Robert Montgomery Presents (1950) - News Poster


Rosemary Murphy, 'To Kill A Mockingbird' Actress, Dies At 89

To Kill a Mockingbird actress Rosemary Murphy died on Saturday in New York City. She was 89.

Rosemary Murphy Dies

Murphy had recently been diagnosed with esophageal cancer and passed away in her Upper East Side apartment, according to The Hollywood Reporter.

In the 1962 film adaptation of Harper Lee’s Pulitzer Prize-winning To Kill a Mockingbird, Murphy played neighbor Maudie Atkinson, better known as Miss Maudie. Her character lives across the street from lawyer Atticus Finch (Gregory Peck) and his two young children – Scout (Mary Badham) and Jem (Phillip Alford) in the fictional Maycomb, Alabama.

Prior to appearing in To Kill a Mockingbird, Murphy appeared in a number of TV series, including Robert Montgomery Presents, Thriller, Naked City, Wide Country and The Doctors and the Nurses. Following her turn in the Oscar-nominated picture, Murphy continued her TV work.

Murphy earned her first Emmy for playing Sara Delano Roosevelt in 1976 ABC miniseries Eleanor and Franklin.
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One of Earliest Surviving Academy Award Nominees in Acting Categories Dead at 88

Joan Lorring, 1945 Best Supporting Actress Oscar nominee, dead at 88: One of the earliest surviving Academy Award nominees in the acting categories, Lorring was best known for holding her own against Bette Davis in ‘The Corn Is Green’ (photo: Joan Lorring in ‘Three Strangers’) Best Supporting Actress Academy Award nominee Joan Lorring, who stole the 1945 film version of The Corn Is Green from none other than Warner Bros. reigning queen Bette Davis, died Friday, May 30, 2014, in the New York City suburb of Sleepy Hollow. So far, online obits haven’t mentioned the cause of death. Lorring, one of the earliest surviving Oscar nominees in the acting categories, was 88. Directed by Irving Rapper, who had also handled one of Bette Davis’ biggest hits, the 1942 sudsy soap opera Now, Voyager, Warners’ The Corn Is Green was a decent if uninspired film version of Emlyn Williams’ semi-autobiographical 1938 hit play about an English schoolteacher,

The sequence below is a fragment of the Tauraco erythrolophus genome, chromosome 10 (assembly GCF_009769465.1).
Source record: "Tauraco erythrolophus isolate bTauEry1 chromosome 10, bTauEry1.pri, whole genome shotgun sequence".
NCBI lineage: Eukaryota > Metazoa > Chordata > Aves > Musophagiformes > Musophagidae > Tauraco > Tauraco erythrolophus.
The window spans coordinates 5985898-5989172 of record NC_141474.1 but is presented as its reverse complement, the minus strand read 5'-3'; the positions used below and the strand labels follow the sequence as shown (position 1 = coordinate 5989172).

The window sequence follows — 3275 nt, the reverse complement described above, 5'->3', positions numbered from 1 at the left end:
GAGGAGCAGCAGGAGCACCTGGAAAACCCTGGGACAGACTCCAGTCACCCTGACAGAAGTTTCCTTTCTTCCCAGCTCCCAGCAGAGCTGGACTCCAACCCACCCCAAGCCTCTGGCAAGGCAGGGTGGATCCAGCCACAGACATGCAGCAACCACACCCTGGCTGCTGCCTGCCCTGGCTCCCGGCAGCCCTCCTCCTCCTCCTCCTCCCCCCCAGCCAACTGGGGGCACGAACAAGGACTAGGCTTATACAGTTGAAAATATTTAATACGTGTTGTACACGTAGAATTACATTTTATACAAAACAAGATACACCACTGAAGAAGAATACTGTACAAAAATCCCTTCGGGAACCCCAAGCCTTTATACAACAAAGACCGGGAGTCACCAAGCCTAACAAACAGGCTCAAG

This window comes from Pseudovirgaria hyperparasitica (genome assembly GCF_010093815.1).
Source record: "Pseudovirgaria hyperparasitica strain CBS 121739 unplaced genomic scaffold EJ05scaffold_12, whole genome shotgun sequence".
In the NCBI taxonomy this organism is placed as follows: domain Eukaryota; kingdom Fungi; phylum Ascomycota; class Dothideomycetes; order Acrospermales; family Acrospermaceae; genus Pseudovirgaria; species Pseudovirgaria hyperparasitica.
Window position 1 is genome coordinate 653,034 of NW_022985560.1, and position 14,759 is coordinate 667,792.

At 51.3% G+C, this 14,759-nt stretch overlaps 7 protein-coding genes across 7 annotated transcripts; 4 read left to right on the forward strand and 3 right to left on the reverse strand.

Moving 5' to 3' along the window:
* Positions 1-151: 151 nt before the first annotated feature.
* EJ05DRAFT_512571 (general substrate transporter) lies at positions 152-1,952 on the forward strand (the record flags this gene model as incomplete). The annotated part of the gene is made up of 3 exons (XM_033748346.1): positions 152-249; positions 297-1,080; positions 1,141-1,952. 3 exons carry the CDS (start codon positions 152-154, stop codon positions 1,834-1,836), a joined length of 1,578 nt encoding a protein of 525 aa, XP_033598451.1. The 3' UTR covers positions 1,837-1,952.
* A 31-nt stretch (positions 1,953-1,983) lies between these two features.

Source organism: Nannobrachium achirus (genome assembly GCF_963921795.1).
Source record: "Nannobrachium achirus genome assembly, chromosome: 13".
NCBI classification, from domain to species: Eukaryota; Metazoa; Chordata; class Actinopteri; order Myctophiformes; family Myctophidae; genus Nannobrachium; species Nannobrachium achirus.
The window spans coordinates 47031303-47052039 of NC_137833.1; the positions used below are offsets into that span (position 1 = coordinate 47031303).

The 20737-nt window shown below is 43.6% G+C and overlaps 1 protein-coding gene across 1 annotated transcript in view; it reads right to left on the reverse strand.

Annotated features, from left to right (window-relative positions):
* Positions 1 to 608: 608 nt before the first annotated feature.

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'Love Boat' producer Henry Colman dies

'Love Boat' producer Henry Colman dies
Television producer and executive Henry Colman — whose credits include The Love Boat, Hawaii Five-o, and Green Acres — has died at age 89. An announcement Sunday by the Archive of American Television says Colman died Wednesday.